The e.surv Mortgage Monitor shows purchase approvals for homes under £125,000 – typical first-time buyer property – accounted for only 23% of all purchase approvals in May, compared to 27% in April, and below the average for the last year (24%), meaning FTBs struggle.
Purchase approvals rose steadily in the highest price brackets because wealthier buyers are less affected by tightening lending criteria. Indeed they require the lowest LTVs. As a result these buyers continue to secure a disproportionate share of mortgages.
The overall average LTV for mortgages approved in May fell slightly from 61.0% in April to 60.4%, reversing a seven month trend of improvement. The tightening of lending conditions was most pronounced at the bottom end of the market where LTVs decreased or remained flat on all house price bands up to £376,000.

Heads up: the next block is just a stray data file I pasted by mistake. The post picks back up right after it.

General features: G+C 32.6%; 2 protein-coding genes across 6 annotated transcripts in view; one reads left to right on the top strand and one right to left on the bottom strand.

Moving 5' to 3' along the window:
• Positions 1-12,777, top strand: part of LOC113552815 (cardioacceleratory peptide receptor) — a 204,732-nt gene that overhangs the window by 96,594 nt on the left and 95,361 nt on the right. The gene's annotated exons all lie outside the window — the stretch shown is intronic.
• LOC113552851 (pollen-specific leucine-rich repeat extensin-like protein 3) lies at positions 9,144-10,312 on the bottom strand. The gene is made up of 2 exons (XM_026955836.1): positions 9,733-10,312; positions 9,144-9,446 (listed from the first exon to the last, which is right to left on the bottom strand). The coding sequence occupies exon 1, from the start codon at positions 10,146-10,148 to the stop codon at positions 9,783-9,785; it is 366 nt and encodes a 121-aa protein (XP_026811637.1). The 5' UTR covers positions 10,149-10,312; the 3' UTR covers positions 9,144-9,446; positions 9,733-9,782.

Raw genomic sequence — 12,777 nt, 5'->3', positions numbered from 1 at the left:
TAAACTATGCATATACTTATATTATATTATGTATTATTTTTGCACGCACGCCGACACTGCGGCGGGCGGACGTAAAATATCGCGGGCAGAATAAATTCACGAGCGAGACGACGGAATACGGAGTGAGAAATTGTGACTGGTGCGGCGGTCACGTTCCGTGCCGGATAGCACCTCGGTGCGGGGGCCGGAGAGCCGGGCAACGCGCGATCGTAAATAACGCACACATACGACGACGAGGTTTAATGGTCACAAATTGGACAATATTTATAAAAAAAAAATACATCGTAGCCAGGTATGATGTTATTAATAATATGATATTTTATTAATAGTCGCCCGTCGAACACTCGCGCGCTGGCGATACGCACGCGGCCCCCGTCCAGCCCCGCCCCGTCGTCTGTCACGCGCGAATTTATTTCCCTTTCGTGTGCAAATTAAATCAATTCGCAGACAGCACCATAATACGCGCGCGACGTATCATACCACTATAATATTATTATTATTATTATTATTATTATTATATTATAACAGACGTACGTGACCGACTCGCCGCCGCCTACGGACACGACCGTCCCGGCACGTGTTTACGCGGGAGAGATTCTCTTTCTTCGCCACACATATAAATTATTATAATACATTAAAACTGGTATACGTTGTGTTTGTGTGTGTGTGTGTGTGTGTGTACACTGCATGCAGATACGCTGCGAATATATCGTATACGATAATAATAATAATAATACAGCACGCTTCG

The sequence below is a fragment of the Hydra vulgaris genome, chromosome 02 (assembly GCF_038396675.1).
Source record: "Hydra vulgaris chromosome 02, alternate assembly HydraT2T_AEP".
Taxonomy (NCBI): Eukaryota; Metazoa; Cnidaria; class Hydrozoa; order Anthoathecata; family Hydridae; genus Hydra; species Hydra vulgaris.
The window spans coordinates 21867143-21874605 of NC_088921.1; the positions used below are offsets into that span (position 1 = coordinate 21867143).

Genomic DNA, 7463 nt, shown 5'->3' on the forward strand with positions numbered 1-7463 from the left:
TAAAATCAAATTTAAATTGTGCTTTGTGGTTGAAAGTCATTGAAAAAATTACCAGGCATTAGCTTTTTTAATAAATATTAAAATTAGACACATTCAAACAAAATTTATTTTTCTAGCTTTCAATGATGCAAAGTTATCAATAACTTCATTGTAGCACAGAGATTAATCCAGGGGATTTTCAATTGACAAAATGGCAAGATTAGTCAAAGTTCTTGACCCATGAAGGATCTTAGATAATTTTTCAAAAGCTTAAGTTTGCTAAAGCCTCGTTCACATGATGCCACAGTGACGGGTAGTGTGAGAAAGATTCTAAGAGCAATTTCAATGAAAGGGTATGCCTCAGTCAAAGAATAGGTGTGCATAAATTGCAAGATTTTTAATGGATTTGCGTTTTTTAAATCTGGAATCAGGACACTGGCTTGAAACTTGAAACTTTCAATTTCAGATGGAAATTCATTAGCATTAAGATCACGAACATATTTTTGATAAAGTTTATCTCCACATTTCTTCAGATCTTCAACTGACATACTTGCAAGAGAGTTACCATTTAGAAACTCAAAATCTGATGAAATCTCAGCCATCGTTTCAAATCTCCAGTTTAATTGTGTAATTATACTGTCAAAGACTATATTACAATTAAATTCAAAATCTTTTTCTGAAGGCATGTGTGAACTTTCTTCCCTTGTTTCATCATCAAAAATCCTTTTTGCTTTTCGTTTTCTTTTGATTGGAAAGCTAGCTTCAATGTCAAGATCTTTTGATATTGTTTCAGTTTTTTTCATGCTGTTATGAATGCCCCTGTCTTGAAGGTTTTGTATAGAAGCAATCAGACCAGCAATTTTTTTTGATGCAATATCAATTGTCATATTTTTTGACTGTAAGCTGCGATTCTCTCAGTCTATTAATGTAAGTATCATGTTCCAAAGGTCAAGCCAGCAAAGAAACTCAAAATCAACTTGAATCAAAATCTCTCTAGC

The average LTV for first-time buyer properties under £125,000 fell more sharply from 67.8% in April to 67.1%, meaning fewer low income buyers were able to secure a mortgage. Purchase volumes in the 90% to 100% LTV bracket, typically needed by first-time buyers, grew at less than half the pace of the overall market.
Overall purchase approvals rose 1.1% in May driven by higher value homes, up from 45,166 in April to 45,675. Nevertheless, they are still down 7.9% on May 2010 during the mini-boom in the housing market before the election.
Richard Sexton, business development director of e.surv said: “With base rate hikes seemingly off the agenda for at least another six months, it’s great timing for homeowners and buyers to benefit from falling mortgage rates.
“Those with the least equity in their homes need cheaper rates most, so it’s important lenders don’t make it too difficult to qualify for the best mortgages.
“Tightening criteria in May are going against this grain. Some lenders are ahead of the pack and are offering good deals, but for others it’s not enough just to advertise a good headline rate.”